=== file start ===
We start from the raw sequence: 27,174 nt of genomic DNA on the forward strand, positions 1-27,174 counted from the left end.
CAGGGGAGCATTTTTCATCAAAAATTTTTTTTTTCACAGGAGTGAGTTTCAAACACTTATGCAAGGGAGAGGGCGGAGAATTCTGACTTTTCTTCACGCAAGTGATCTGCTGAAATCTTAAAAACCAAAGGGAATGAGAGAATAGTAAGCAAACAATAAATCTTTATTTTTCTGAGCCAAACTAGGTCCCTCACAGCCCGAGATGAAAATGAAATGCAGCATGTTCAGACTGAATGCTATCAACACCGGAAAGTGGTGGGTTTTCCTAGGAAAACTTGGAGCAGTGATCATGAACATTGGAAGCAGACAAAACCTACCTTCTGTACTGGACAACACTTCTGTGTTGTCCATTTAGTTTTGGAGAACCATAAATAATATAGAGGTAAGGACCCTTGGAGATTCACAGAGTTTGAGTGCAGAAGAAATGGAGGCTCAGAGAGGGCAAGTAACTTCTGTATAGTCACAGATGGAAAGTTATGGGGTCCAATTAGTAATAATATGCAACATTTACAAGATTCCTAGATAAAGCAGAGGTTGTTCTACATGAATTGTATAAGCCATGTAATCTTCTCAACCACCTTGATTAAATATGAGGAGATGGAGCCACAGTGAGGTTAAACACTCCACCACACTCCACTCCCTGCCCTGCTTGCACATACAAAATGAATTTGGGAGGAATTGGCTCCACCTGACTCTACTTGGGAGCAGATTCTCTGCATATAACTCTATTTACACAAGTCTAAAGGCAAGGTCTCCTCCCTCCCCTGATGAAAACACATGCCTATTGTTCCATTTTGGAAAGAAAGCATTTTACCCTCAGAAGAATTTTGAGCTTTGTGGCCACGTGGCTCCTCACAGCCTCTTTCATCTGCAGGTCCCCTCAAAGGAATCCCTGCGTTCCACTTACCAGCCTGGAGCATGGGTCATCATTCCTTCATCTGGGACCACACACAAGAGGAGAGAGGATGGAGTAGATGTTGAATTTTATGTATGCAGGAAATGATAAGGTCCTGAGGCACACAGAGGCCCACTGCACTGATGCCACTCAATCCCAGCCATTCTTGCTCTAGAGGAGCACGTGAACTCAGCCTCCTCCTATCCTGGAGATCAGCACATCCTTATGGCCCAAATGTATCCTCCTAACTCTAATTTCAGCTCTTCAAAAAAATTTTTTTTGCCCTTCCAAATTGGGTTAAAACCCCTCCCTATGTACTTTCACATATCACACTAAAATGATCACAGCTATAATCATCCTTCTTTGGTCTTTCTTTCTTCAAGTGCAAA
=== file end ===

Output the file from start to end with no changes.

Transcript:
We start from the raw sequence: 27,174 nt of genomic DNA on the forward strand, positions 1-27,174 counted from the left end.
CAGGGGAGCATTTTTCATCAAAAATTTTTTTTTTCACAGGAGTGAGTTTCAAACACTTATGCAAGGGAGAGGGCGGAGAATTCTGACTTTTCTTCACGCAAGTGATCTGCTGAAATCTTAAAAACCAAAGGGAATGAGAGAATAGTAAGCAAACAATAAATCTTTATTTTTCTGAGCCAAACTAGGTCCCTCACAGCCCGAGATGAAAATGAAATGCAGCATGTTCAGACTGAATGCTATCAACACCGGAAAGTGGTGGGTTTTCCTAGGAAAACTTGGAGCAGTGATCATGAACATTGGAAGCAGACAAAACCTACCTTCTGTACTGGACAACACTTCTGTGTTGTCCATTTAGTTTTGGAGAACCATAAATAATATAGAGGTAAGGACCCTTGGAGATTCACAGAGTTTGAGTGCAGAAGAAATGGAGGCTCAGAGAGGGCAAGTAACTTCTGTATAGTCACAGATGGAAAGTTATGGGGTCCAATTAGTAATAATATGCAACATTTACAAGATTCCTAGATAAAGCAGAGGTTGTTCTACATGAATTGTATAAGCCATGTAATCTTCTCAACCACCTTGATTAAATATGAGGAGATGGAGCCACAGTGAGGTTAAACACTCCACCACACTCCACTCCCTGCCCTGCTTGCACATACAAAATGAATTTGGGAGGAATTGGCTCCACCTGACTCTACTTGGGAGCAGATTCTCTGCATATAACTCTATTTACACAAGTCTAAAGGCAAGGTCTCCTCCCTCCCCTGATGAAAACACATGCCTATTGTTCCATTTTGGAAAGAAAGCATTTTACCCTCAGAAGAATTTTGAGCTTTGTGGCCACGTGGCTCCTCACAGCCTCTTTCATCTGCAGGTCCCCTCAAAGGAATCCCTGCGTTCCACTTACCAGCCTGGAGCATGGGTCATCATTCCTTCATCTGGGACCACACACAAGAGGAGAGAGGATGGAGTAGATGTTGAATTTTATGTATGCAGGAAATGATAAGGTCCTGAGGCACACAGAGGCCCACTGCACTGATGCCACTCAATCCCAGCCATTCTTGCTCTAGAGGAGCACGTGAACTCAGCCTCCTCCTATCCTGGAGATCAGCACATCCTTATGGCCCAAATGTATCCTCCTAACTCTAATTTCAGCTCTTCAAAAAAATTTTTTTTGCCCTTCCAAATTGGGTTAAAACCCCTCCCTATGTACTTTCACATATCACACTAAAATGATCACAGCTATAATCATCCTTCTTTGGTCTTTCTTTCTTCAAGTGCAAA